The blogosphere rocks.

Anyone who says that virtual communities are by nature inferior to real life communities probably never got involved in one — or took full advantage of it.

The back story

A little less than two weeks ago, I complained here that I couldn’t get motivated to write my next book because I’ve opted to self publish it. Without the advance and deadlines that come with traditional publishing contracts, I’ve had a tough time getting my butt in gear. I was blown away by the responses, which were not just sympathetic, but also pragmatic. In particular, Leo (better known as Kenzo the Hovawart, the name of his blog, Twitter and Facebook accounts, and of one of his dogs, the one that is not Viva) gave me several suggestions. Some were humorous — “promise to write a pro-Cesar Millan blog for every deadline you miss” — but one was eminently sensible: “Get a ‘board’ of fellow bloggers to provide feedback on chapters,” he wrote.

Yes! I jumped on that last idea and immediately elected Leo chairman of the board.

The Board

In inverse order of the strong arm tactics required to get them involved, the board members are:

Leo: If Leo hadn’t suggested an accountability board — which I interpreted as a desire to be on it — I would have somehow found a way to enlist him.  Soon after he started commenting on my blog, a little more than a year ago, I came to look forward to his take on any given subject because his remarks were thoughtful, smart and sympathetic. I also found him a kindred spirit — guilt ridden and tormented, but able to laugh at these qualities. Leo is also very tech savvy and set up a secure but easy way for board members to communicate.

Clare: My oft-blogged about best friend — here are just a couple of links to stories about our adventures with Frankie and Archie, The Dog Days of Summer and Doggie Chic, Doggie Chakras — read every chapter of AM I BORING MY DOG before I sent it to the publisher. She was at once a booster and an astute critic.  I guilted her into volunteering when I mentioned these facts and lauded her supreme intelligence on the aforementioned plea-for-help post.

Pamela: On the principle of no good deed goes unpunished, I conscripted Pamela, whose Something Wagging This Way Comes blog I admire for both its sense and sensibility, because she has always expressed support for this book and because I value her opinion (how could I not, given our shared interest in literature and puns?).   Her support did not extend to volunteering to read my manuscript, but I loosely interpreted her promise to buy multiple copies of it when it was finished as desire to get an advance look at it. At every stage.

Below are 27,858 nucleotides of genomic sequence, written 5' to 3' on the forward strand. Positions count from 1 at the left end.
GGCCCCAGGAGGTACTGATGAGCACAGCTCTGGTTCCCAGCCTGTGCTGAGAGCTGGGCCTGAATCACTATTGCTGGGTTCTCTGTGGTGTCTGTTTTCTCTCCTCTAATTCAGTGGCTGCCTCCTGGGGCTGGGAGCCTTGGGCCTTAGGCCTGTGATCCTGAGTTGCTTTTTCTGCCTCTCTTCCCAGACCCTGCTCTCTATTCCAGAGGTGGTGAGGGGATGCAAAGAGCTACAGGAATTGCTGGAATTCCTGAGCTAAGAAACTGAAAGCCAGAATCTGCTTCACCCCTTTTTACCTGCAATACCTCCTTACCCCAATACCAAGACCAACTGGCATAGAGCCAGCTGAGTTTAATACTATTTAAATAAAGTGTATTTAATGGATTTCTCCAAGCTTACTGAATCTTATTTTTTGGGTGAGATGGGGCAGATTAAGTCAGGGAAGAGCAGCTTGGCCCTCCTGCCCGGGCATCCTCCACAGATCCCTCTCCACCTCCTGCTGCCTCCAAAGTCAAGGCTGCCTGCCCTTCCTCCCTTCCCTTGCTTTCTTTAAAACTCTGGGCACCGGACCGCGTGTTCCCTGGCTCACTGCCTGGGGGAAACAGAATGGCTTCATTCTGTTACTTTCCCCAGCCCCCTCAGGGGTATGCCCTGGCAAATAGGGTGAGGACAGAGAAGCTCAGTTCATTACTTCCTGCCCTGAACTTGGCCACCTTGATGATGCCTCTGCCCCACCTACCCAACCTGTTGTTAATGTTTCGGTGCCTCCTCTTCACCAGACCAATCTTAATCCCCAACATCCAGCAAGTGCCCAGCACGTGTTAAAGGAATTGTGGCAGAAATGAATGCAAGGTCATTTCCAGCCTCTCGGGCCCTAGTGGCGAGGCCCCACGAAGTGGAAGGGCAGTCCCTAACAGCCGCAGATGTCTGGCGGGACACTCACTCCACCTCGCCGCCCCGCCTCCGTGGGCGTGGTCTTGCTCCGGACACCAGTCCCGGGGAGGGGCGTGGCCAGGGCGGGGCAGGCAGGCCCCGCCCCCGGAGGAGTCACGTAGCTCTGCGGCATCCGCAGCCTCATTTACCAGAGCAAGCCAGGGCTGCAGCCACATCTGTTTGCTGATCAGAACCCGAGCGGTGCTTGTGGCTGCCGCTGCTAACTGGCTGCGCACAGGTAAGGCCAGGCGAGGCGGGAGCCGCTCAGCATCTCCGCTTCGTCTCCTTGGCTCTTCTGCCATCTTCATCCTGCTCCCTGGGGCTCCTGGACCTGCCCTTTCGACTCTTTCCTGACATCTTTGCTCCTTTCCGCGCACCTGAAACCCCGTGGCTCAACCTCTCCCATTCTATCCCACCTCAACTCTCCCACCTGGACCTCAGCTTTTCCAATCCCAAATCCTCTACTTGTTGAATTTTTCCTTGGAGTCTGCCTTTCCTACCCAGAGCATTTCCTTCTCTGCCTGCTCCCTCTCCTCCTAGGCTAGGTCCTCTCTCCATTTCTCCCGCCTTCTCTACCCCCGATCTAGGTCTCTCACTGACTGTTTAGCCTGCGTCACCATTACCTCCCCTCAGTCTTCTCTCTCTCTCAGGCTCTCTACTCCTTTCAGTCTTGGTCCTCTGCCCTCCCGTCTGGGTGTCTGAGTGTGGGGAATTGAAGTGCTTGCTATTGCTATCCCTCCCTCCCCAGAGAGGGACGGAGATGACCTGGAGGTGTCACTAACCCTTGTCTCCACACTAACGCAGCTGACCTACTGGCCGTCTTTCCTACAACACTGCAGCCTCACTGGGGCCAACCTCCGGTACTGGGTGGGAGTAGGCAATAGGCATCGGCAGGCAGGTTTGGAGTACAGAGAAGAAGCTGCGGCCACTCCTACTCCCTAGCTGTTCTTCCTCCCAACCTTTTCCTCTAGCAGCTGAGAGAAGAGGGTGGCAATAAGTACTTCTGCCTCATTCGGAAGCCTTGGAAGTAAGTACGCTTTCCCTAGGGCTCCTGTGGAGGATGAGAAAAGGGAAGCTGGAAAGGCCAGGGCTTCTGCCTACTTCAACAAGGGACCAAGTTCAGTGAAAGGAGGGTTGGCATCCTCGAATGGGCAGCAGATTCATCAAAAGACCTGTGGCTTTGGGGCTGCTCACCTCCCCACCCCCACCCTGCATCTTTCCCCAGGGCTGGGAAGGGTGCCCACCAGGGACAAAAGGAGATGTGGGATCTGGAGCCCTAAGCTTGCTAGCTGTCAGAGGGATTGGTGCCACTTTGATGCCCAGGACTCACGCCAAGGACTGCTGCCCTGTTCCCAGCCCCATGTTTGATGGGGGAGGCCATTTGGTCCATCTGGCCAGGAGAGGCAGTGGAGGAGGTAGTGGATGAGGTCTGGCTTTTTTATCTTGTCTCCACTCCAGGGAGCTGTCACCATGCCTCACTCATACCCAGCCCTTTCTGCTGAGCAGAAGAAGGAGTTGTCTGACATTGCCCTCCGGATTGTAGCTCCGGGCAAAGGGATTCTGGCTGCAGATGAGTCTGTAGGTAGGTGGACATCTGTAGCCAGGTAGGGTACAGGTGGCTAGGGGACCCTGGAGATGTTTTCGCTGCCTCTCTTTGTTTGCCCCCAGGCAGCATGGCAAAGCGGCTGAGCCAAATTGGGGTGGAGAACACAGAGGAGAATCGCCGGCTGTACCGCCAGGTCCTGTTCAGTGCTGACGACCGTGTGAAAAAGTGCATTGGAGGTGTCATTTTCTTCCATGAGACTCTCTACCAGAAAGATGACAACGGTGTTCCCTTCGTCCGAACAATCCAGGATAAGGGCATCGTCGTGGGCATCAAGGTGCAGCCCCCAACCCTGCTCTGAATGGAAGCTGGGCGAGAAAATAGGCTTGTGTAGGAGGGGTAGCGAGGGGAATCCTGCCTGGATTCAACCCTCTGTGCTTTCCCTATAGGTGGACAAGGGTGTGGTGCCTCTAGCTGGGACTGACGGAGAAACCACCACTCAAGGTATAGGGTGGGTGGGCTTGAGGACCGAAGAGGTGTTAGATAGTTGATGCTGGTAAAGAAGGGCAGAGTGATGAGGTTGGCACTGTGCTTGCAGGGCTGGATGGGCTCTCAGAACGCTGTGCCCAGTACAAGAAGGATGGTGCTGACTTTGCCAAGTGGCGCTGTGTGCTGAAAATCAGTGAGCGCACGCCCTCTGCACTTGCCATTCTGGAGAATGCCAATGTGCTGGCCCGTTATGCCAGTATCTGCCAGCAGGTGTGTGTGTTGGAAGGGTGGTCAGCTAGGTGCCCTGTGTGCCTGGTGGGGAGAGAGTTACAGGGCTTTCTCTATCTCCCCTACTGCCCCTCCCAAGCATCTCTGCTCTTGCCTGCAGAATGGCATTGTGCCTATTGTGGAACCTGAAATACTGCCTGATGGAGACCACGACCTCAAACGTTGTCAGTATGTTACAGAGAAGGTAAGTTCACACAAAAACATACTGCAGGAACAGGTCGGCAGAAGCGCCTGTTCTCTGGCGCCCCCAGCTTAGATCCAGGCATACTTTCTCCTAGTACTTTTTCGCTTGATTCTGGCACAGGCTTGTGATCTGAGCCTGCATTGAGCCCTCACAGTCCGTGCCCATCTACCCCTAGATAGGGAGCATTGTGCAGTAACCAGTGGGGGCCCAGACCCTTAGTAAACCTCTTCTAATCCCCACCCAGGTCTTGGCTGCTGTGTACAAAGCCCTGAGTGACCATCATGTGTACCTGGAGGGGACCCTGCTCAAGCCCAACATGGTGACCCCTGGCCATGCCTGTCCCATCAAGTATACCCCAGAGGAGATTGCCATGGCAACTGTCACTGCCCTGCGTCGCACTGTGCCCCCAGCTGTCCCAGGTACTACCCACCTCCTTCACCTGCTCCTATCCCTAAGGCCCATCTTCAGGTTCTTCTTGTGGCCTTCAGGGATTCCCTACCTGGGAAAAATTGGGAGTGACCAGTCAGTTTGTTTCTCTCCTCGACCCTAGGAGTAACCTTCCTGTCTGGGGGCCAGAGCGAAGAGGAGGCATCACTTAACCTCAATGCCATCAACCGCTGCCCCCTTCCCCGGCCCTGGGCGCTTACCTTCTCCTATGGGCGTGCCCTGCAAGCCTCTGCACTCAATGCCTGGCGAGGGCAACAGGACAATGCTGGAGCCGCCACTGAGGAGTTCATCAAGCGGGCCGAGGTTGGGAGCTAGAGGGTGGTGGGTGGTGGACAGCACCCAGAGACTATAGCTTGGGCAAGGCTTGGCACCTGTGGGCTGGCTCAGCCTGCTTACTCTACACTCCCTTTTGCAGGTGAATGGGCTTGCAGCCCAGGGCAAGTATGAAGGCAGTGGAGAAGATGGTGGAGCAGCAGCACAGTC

The Shareholders

At one point in the discussion surrounding the formation of the board, Leo mentioned the term “co-creation” and I bristled. I noted there was a difference between editorial board members and co-authors, and I wasn’t looking for any of the latter, thank you very much.

But that was just a bit of writer’s ego getting in the way. I realized afterward that I’ve come to rely on all the readers of this blog as co-creators of my book, whether I use that term or not. You all provide me with invaluable feedback and reality checks. To cite just one example: In a recent post, Do Our Pets Really Want to Travel with Us?, I mentioned animals having to be X-rayed in order to sneak them aboard airplanes and was promptly set straight about how precisely such sneaking might be done sans X-rays. That made me feel better about pet owners, who were only avoiding exorbitant carry-on fees — not that I’m advocating it or anything — not subjecting animals to stealth TSA body scans.

So keep those comments coming. I take them very seriously and will incorporate many of them into my book. Just buy a copy. You’ll see.

Status report

I considered procrastinating for a while by sending out a list of proposed procedures for the board — maybe instituting Robert’s Rules of Order? — but I bit the bullet and revised my chapter outline and sent it to the group on Sunday, giving them a week to comment and me an entire week to procrastinate. After all, how can I write the first chapter if I don’t know if it the concept works?


16 thoughts on “My Kick Butt Writing Board”

  1. My first peek at your concept definitely has me excited and I will have my comments to you soon. I’m really looking forward to seeing these chapters fleshed out.